A USA Today and Kaiser Health examination found that medical errors that result in injuries or death at ambulatory surgery centers (ASCs) are underreported to oversight agencies. At least 17 states do not have mandated reporting requirements applying to surgical centers, even in the case of fatalities. Public access to vital information about surgical centers is more limited than the available information about hospitals.
In many states, surgery centers do not have a duty to report patient deaths. Consequently, no facility oversight authority examines if the deaths are a cause for concern or statistical anomaly. Even in the states where surgery centers have reporting mandates, medical negligence lawyers find that the required data on the centers’ surgical results is usually much less detailed in comparison to hospitals.
The federal government publishes performance data of hospitals and surgical centers on a Hospital Compare website. The site has significantly more data on hospitals. Hospital data related to surgical complications, mortality rates of different conditions, infection rates, and patient satisfaction scores are available. On the other hand, ASC data like rates of procedural complications and mortality are mostly absent.
The Joint Commission, the leading accreditation organization for U.S. hospitals, recommends that its members send reports on unexpected fatalities to help prevent other tragedies. The top accreditation body for surgery centers does not have similar guidelines.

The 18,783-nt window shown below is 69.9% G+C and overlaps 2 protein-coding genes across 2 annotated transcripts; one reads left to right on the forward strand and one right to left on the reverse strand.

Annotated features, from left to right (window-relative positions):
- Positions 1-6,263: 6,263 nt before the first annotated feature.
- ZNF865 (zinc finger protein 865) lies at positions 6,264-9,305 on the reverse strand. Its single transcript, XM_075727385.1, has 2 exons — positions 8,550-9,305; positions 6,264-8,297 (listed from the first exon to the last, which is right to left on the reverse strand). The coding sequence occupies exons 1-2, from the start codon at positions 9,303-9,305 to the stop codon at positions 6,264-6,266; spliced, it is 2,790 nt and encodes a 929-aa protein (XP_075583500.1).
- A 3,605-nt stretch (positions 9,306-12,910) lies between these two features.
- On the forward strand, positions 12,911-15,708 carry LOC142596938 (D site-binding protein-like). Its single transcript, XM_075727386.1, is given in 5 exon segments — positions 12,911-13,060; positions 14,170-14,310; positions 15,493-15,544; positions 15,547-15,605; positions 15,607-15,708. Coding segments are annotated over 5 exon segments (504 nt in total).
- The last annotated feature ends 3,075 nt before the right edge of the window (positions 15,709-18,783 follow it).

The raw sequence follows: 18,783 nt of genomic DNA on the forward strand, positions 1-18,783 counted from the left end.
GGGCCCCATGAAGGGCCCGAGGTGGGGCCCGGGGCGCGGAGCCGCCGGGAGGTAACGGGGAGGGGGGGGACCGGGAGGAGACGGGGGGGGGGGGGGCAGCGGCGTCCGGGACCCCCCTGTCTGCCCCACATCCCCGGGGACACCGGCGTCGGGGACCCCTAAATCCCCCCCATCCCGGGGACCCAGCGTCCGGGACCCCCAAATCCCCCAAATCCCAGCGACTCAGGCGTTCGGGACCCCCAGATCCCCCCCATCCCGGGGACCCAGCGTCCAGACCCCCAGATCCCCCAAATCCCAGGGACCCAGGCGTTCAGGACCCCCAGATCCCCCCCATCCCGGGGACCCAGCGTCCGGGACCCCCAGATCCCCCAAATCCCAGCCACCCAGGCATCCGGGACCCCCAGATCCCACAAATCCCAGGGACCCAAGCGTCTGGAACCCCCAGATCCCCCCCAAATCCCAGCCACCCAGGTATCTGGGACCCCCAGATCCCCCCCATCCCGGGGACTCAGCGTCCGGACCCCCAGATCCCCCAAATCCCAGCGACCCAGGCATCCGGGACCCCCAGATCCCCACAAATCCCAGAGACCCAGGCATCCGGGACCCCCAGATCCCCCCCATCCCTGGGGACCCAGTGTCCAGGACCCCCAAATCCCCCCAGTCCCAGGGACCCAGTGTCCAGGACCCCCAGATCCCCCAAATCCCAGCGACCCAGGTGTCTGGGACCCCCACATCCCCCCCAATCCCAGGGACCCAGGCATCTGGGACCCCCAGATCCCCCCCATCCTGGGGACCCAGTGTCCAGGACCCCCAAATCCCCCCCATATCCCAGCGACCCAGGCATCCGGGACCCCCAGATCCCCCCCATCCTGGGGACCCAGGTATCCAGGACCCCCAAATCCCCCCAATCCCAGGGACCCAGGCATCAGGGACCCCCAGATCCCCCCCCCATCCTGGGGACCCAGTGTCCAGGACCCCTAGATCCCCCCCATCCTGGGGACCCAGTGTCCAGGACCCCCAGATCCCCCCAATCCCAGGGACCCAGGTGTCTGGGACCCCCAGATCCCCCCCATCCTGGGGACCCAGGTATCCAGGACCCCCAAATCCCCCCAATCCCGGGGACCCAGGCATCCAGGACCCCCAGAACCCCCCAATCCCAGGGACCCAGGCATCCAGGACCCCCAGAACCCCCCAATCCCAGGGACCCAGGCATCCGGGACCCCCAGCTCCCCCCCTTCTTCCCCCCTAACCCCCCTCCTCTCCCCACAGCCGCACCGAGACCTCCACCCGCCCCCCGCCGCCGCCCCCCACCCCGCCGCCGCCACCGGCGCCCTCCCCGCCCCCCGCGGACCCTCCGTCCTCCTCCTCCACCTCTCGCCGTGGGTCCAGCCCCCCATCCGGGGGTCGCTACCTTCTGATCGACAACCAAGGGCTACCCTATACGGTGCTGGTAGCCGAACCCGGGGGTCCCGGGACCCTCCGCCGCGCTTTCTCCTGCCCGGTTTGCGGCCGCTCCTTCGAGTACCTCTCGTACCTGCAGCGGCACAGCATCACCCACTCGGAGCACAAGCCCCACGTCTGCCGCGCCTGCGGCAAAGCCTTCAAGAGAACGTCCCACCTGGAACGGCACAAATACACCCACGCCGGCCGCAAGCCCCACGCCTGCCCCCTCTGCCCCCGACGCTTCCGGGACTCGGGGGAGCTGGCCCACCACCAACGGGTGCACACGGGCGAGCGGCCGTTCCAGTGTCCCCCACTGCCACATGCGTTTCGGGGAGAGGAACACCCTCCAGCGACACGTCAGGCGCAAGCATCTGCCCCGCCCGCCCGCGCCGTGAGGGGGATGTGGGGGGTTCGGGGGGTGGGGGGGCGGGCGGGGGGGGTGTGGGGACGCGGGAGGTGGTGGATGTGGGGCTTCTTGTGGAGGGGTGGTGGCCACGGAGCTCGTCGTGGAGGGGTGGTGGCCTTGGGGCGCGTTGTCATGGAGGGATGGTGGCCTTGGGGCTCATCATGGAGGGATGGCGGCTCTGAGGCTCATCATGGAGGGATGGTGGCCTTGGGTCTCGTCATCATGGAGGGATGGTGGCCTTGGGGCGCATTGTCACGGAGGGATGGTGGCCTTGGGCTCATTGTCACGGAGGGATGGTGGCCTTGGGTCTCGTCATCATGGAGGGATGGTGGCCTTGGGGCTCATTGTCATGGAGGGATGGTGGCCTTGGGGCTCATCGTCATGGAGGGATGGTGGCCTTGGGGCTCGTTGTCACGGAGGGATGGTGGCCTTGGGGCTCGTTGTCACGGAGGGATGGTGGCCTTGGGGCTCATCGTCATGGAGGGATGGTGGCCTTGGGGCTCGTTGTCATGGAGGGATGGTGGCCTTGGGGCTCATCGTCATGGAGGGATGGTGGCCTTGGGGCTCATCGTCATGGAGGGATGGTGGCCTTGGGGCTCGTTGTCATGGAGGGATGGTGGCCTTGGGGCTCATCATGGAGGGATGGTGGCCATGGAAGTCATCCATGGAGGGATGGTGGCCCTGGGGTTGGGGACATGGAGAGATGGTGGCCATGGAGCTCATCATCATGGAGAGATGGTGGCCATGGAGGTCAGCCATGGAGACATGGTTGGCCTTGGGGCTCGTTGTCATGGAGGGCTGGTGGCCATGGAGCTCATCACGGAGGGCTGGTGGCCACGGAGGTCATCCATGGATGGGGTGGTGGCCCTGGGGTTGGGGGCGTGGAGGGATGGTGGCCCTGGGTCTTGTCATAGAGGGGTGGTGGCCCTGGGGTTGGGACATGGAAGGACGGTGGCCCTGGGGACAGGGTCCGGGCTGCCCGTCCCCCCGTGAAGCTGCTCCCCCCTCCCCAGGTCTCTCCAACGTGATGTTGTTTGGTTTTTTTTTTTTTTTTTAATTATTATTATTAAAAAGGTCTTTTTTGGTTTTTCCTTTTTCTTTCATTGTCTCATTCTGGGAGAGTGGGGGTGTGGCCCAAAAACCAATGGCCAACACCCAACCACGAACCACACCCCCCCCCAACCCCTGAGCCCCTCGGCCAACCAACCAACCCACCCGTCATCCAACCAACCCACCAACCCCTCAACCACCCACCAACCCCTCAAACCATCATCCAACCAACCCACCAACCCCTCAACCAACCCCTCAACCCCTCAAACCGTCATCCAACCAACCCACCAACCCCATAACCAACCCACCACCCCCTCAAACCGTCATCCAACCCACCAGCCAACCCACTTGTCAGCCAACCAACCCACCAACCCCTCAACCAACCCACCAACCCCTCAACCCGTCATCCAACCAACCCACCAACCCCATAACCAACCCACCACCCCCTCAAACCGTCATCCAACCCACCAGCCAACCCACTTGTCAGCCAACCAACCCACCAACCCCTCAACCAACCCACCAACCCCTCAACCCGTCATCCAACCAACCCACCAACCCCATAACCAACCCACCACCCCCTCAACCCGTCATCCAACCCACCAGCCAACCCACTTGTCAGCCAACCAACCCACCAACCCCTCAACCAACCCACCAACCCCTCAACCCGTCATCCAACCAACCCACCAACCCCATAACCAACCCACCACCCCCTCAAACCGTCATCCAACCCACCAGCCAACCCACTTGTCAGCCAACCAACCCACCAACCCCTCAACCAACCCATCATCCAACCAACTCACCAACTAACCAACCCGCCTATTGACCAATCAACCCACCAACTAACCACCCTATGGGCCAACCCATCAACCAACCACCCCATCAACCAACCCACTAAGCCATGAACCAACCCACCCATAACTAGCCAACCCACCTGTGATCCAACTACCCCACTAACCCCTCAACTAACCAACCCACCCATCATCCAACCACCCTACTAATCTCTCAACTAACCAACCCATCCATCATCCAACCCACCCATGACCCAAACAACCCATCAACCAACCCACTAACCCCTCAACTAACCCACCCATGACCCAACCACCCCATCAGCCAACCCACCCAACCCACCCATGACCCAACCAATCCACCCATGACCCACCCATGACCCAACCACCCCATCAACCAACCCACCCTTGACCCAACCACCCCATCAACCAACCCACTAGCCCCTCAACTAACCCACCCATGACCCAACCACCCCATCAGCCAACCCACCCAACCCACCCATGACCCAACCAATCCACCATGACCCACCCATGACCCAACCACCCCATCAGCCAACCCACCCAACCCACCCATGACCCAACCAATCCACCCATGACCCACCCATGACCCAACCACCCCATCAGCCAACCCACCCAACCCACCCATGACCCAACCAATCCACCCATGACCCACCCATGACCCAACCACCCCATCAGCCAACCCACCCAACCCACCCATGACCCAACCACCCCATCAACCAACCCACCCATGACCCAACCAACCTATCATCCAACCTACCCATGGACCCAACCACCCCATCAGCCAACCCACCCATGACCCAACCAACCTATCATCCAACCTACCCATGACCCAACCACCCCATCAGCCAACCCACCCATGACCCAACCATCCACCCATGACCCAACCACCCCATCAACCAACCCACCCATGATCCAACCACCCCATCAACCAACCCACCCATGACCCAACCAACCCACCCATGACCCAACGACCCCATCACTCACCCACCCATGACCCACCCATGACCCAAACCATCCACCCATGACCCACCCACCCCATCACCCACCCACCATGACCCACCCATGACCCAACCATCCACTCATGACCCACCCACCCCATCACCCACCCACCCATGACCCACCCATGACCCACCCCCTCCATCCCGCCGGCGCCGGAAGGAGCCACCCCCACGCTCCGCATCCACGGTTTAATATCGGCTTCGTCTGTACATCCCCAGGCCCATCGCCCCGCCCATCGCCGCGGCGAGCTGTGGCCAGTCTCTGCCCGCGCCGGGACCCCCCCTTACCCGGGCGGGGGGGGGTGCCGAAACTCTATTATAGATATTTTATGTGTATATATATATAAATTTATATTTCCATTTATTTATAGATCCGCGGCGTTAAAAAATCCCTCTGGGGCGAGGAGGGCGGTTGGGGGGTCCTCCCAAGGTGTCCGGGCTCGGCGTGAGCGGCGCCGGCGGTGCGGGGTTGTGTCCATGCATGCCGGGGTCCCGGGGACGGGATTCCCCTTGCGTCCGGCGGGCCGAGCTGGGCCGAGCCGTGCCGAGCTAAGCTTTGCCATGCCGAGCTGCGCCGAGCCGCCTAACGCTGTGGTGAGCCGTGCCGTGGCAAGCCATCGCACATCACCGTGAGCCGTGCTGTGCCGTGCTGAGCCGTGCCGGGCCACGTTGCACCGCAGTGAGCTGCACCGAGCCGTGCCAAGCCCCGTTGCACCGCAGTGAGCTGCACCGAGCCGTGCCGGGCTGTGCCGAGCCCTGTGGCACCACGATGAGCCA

When complications arise during surgical procedures, surgery centers transfer the patients to local hospitals. Many of these transfers go unreported. Medicare’s inspection reports, state reports, and ambulance reports show a clear disconnect regarding patient transfers. Dozens of surgical centers transfer patients to hospitals but report zero transfers in the data that Medicare shares with the public.
For example, the state records showed that one center specializing in urological procedures carried out a total of 45 transfers in 2014 and 2015. However, Medicare’s public report showed zero transfers for those two years.
Medicare allows the surgery centers to report patient data for as little as 50% of only their Medicare patients. Most patients under 65 years of age who are not yet eligible for Medicare are ignored. The 50% rule has allowed the centers to report whatever number of hospital transfers they choose — unless over half of the patients leave the centers by ambulance. It also leaves patients with little helpful information. According to the agency’s officials, Medicare allows limited reporting to avoid overburdening surgery centers with requirements.
Gaps in oversight allow surgical centers and physicians who have been hit with tough sanctions or have a history of medical malpractice to keep operating. Surgical centers that Medicare decertified over health violations have carried on with operations on patients. Surgeons dismissed from hospitals for misconduct or malpractice can open surgery centers. For instance, one gynecological surgeon who has faced more than 10 lawsuits since 1991 and lost privileges at a hospital co-owns and operates a surgical center with his wife.